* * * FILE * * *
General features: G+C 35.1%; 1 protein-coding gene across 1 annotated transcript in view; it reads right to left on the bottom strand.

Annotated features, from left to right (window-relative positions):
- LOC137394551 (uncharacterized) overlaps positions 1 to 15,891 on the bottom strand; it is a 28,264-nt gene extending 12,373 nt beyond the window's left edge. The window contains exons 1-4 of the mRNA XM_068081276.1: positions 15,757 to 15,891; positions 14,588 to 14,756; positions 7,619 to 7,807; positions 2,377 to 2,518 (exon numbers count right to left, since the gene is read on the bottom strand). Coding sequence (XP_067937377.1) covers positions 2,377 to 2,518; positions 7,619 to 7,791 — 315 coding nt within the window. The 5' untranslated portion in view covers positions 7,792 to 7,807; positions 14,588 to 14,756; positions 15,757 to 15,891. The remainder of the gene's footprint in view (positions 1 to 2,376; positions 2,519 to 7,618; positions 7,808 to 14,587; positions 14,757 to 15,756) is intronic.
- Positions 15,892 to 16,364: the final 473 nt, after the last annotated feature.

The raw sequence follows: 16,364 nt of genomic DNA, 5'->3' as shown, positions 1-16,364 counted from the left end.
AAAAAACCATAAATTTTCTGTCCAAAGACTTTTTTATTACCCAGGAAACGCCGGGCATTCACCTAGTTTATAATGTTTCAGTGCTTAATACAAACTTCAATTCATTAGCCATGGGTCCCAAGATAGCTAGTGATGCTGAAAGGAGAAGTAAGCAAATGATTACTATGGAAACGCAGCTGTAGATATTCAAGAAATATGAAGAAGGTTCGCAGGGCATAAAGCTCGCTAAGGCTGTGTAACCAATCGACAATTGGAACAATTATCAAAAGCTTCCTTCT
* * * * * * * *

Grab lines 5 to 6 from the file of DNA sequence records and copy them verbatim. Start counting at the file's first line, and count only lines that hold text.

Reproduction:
The raw sequence follows: 16,364 nt of genomic DNA, 5'->3' as shown, positions 1-16,364 counted from the left end.
AAAAAACCATAAATTTTCTGTCCAAAGACTTTTTTATTACCCAGGAAACGCCGGGCATTCACCTAGTTTATAATGTTTCAGTGCTTAATACAAACTTCAATTCATTAGCCATGGGTCCCAAGATAGCTAGTGATGCTGAAAGGAGAAGTAAGCAAATGATTACTATGGAAACGCAGCTGTAGATATTCAAGAAATATGAAGAAGGTTCGCAGGGCATAAAGCTCGCTAAGGCTGTGTAACCAATCGACAATTGGAACAATTATCAAAAGCTTCCTTCT